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Found 2 results

  1. “I have always said San Jose has the greatest poker fans in the world.” Matt Savage has called San Jose’s Bay 101 Casino home since he took a job dealing there back in 1994. This week, after its much-discussed one-year absence from the poker tournament calendar, Savage announced that the casino’s premier event, the Shooting Star, will return in 2019. Savage is one of Bay 101's key Tournament Directors in addition to his position as the Executive Tour Director for the World Poker Tour. “We have been working on the Shooting Stars and it has been championed by new Casino Manager Samuel Quinto to bring it back,” Savage said. “To be honest, we are not happy that it skipped a year but we are truly thrilled that the Shooting Star will return in 2019.” So while the Shooting Star is back, it’s not the same tournament as the one that left. Some slight tweaks to the structure, a single starting day and, perhaps most notably, it will not be a World Poker Tour event in 2019. “I have always said this is the most unique tournament in poker and many of the things that make this a one-of-a-kind event will return,” Savage said when talking about the resurrection of the Shooting Star. “It will have a $5,200 buy-in, 30 Shooting Stars that are worth $2,000 if you claim their last chips. The tournament will have a one day start and feature an excellent structure that will have 40,60 and 90-minute levels and play six-handed at 36 players. The 30 Stars will not only be poker greats but also some non-poker personalities and social media influencers.” The absence of the tournament in 2018 coincided with a venue shift for Bay 101. The old card room, which had its opening back in 1993, was a fixture of the Northern California poker landscape. It was a broad open space with high ceilings and an old-school card room vibe. The new location, located directly across the 101 freeway from the now-defunct card room, has adopted a more modern approach for their environment. When the new Bay 101 opened in September of 2017, the casino was slow to re-introduce daily tournaments. It quickly became apparent that the Shooting Star tournament would not be able to be incorporated into the casino’s plans in 2018. For many in the industry, the Shooting Star has always felt like a unique tournament on the schedule. Its ability to attract big names, award bounties and t-shirts for knockouts and drop to six-handed in the late stages of the tournament made it a favorite for pros and recs alike. The legendary rabid San Jose poker fanbase had made the event a can’t-miss tour stop. So, when it was dropped from the WPT schedule in 2018, its absence was felt by locals and pros alike. But for many of the players, including the locals that make up that legendary fan base, the lack of WPT affiliation won't stop them from registering. “I can tell by the messages I have already received that the event was sorely missed,” Savage said. Bay 101’s day-to-day Tournament Director Quoc Pham echoed Savage's sentiment. The local players are ready to have their Shooting Star back in the fold. “[The locals] were ecstatic, they couldn’t be happier,” Pham said. “A lot of people dream of playing the Shooting Star, the prestige of playing in a big buy-in tournament. They have a chance of playing for life-changing money.” One of the questions that will be answered soon will be who the Shooting Stars will be. In the past they’ve been some of the biggest names in the game, Savage promises that the bounties of 2019 will be just as impressive but give the tournament a brand new look. “Invites are just being sent out now and contracts need to be signed before we can release names but I can tell you that this year’s list of Stars will look entirely different than years past,” Savage said. Even without the WPT branding behind it, the Shooting Star is likely to be an appetizing event for big-name pros, if only for the number of qualifiers it is expected to bring in. The venue has 26 satellites on the schedule. “The satellite schedule is really aggressive and the Shooting Star is always strongly supported by our Bay Area locals making our field one of the best in poker,” Savage said. “We are hoping that we will give away about 200 seats into the event,” Pham added. ”Roughly half of the field will be from satellites.” Even though the Shooting Star is not an official WPT event, the 2019 scheduling of it makes it obvious that Savage kept the WPT Main Tour, and his own duties, in mind, placing the tournament in its traditional March timeslot. The World Poker Tour has both the Los Angeles Poker Classic and WPT Rolling Thunder taking place earlier in March, allowing the Shooting Star to, perhaps, capture some of the pros that make their way to California for those events. “It is important in the current tournament poker climate that dates, especially in the same region in the world, work in tandem. Fortunately, our relationship with the WPT made that easy and it will fit right between two of their events on the West Coast making it easy and convenient for traveling players.” When asked if the Shooting Star would return to the World Poker Tour, both Savage and Pham couldn’t say. There is a sentiment that they would be trying again to make that happen in 2020. The Bay 101 Shooting Star takes place from March 19-22 at the Bay 101 Casino in San Jose.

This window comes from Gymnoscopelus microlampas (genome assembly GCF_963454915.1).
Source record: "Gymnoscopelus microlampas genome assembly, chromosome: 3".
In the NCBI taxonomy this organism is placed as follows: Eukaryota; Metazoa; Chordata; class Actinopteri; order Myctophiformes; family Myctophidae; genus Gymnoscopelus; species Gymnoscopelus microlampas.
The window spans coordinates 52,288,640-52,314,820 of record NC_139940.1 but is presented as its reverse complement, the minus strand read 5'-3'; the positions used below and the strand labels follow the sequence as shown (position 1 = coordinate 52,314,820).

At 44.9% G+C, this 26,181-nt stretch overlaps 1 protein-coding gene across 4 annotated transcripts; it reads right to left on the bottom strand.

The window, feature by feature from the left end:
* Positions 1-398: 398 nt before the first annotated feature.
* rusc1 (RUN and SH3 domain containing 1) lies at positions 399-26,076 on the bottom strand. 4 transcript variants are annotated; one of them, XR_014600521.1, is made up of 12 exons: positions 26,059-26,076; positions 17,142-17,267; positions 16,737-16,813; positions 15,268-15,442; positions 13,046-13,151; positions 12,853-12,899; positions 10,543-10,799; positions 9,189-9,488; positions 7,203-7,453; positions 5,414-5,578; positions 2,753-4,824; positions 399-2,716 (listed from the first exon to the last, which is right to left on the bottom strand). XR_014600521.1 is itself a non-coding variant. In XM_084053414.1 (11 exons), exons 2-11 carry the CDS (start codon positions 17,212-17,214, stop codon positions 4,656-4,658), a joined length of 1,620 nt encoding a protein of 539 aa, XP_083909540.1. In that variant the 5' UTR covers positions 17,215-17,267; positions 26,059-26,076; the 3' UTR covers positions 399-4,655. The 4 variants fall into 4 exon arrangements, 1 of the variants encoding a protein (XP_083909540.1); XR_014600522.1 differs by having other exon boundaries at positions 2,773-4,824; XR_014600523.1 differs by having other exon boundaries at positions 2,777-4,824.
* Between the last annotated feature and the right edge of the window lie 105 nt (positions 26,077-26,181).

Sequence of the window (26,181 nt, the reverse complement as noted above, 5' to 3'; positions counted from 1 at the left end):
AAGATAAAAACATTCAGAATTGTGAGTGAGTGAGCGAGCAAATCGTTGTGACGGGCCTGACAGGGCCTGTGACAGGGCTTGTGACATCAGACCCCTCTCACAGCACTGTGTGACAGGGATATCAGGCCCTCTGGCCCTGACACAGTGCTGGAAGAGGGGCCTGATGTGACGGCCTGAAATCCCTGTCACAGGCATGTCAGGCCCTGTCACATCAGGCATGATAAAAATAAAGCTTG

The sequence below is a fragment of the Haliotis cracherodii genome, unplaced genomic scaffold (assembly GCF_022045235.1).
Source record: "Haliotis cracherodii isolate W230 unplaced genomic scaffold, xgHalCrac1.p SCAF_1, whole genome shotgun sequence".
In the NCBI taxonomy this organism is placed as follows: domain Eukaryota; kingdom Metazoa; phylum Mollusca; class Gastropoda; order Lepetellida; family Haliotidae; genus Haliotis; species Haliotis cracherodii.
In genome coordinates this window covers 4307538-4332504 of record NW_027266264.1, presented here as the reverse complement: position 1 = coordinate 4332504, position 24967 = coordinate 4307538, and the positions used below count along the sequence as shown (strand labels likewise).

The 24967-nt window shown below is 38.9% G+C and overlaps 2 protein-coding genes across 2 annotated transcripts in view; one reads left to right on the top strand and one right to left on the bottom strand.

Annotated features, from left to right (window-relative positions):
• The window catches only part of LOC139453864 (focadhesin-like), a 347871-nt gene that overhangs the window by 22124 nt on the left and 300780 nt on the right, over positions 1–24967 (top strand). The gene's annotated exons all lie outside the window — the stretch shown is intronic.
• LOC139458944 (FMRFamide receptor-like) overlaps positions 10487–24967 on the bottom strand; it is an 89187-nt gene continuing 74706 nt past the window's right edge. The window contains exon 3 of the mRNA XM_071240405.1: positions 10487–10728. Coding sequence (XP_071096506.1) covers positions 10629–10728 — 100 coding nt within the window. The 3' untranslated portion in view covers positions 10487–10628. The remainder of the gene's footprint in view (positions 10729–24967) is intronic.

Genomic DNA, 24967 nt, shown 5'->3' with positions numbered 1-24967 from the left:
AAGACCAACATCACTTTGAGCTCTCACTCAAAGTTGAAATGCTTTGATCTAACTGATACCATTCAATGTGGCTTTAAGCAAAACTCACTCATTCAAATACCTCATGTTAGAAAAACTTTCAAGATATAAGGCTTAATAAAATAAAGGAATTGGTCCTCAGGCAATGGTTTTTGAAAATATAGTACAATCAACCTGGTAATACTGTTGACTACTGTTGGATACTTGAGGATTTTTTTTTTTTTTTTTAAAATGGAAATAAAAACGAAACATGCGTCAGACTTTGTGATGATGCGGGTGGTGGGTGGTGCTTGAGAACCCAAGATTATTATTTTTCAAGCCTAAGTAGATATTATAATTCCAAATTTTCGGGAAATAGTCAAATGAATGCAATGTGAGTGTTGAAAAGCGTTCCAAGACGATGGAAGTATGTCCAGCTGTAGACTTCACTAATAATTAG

2. Poker's Mid-Major circuits are home to some of poker's brightest up-and-coming stars. Each month, PocketFives breaks down the big winners from the WSOP Circuit, WPT DeepStacks, Heartland Poker Tour, and Mid-States Poker. Viet Vo Conquers Rio Las Vegas WSOP Circuit Main Event The Las Vegas WSOP Circuit events are usually the biggest and arguably the toughest fields of the season. Viet Vo beat out 951 other players to win the first Circuit ring of his career. "It feels good. I’ve been wanting this for a long time. I got second in the Main Event in Chicago three years and a half ago. I got 11th last year in the Main Event at the Bicycle Casino. I bubbled the final table. To finally be able to close it out today, it feels good," Vo said after his win. The victory earned him $274,030 and pushed his career earnings to just shy of $1.7 million. The final table included Jared Jaffee, Cylus Watson, Nick Pupillo and eventual runner-up Sohale Khalili. Ali Imsirovic picked up the first WSOP Circuit ring of his career in the $2,200 High Roller event by beating a final table that included Asher Conniff, Upeshka De Silva, Barry Hutter, and Aaron Massey. Zachary Donovan Wins Second Career WSOPC Ring at Coconut Creek Nearly six years after winning a $365 buy-in WSOP Circuit event at Foxwoods, Zachary Donovan won the $1,700 Main Event at Coconut Creek in Florida to win his second ring and $243,916. Donovan started the final table with the chip lead and started heads up play with the lead over runner up Sokchheka Pho. Jason Young finished third for $110,859. Mike Hudson Wins WSOPC Potawatomi Main Event WSOP Circuit stops are usually full of players who grind their way through all 12 events before moving on to the next stop. Mike Hudson is apparently the exception to the rule. Hudson beat out 666 other players to win the Main Event at Potawatomi after not playing any other events at that stop. The final table included Eric Wasylenko, Brett Apter, former #1 PocketFiver Kevin Saul, and second place finisher Joshua Turner. The win was the first time Hudson cashed in a WSOP Circuit Main Event and his first live cash since April 2015. Nick Pupillo Takes Heartland Poker Tour Title in Black Hawk Just a week before finishing fourth at the WSOP Circuit event at the Rio, Nick Pupillo beat out 587 other players to win the Heartland Poker Tour event in Black Hawk, Colorado for $194,478. The win moved Pupillo into a tie with Nick Davidson for HPT Season XV Player of the Year. Brian Wilson Tops Star-Studded MSPT Poker Bowl III Final Table Canadian Brian Wilson arrived in Las Vegas for Super Bowl weekend and left with $143,929 and the title of Mid-States Poker Tour Poker Bowl III champion. Wilson, runner-up Pedro Mendes and third place finisher Eli Ross agreed to a three-way deal to wrap things up. Mendes and Ross each left with just a touch over $119,000. The final table also included Vegas locals Eddy Sabat, Shannon Shorr, and Eric Baldwin. Martin Gaudreault Wins WPT DeepStacks Montreal Martin Gaudreault worked his way through an all-Canadian final table at the WPT DeepStacks Montreal Main Event to pick up the first live win of his career and $ 139,311. Gaudreault's only other live cash came in a $1,500 No Limit Hold'em event at the 2011 World Series of Poker. “It’s awesome obviously, I have no words, it’s just incredible. I don’t play too many tournaments, and just going out and binking one of the biggest ones I play is awesome,” said Gaudreault. The $1,650 CDN ($1,110 US) buy-in event drew out 686 players to push the total prize pool to $760,712. Mike Leah finished 36th for $3,670. Mohamed Abdou Takes Down WPT DeepStacks Brussels The Grand Casino in Brussels played host to the WPT DeepStacks €1,200 Main Event and 584 players. Mohamed Abdou outlasted all of them on his way to the first live win of his career and $ 136,217. All of Abdou's previous eight cashes came in his native France and his biggest score was $17,171. Michael Mizrachi finished 27th for $4,143 while Triple Crown holder Davidi Kitai picked up $2,724 for finishing 56th. Matt Kirby Wins MSPT Canterbury Park for Third MSPT Win Matt Kirby became the third three-time Mid-States Poker Tour champion after beating 478 other players to win the $1,100 buy-in MSPT Canterbury Park Main Event. Kirby, who picked up $99,573 for the win, had previously won MSPT Walker and MSPT Onamia in 2012. The only other players with three MSPT titles are Blake Bohn and Carl Carodenuto.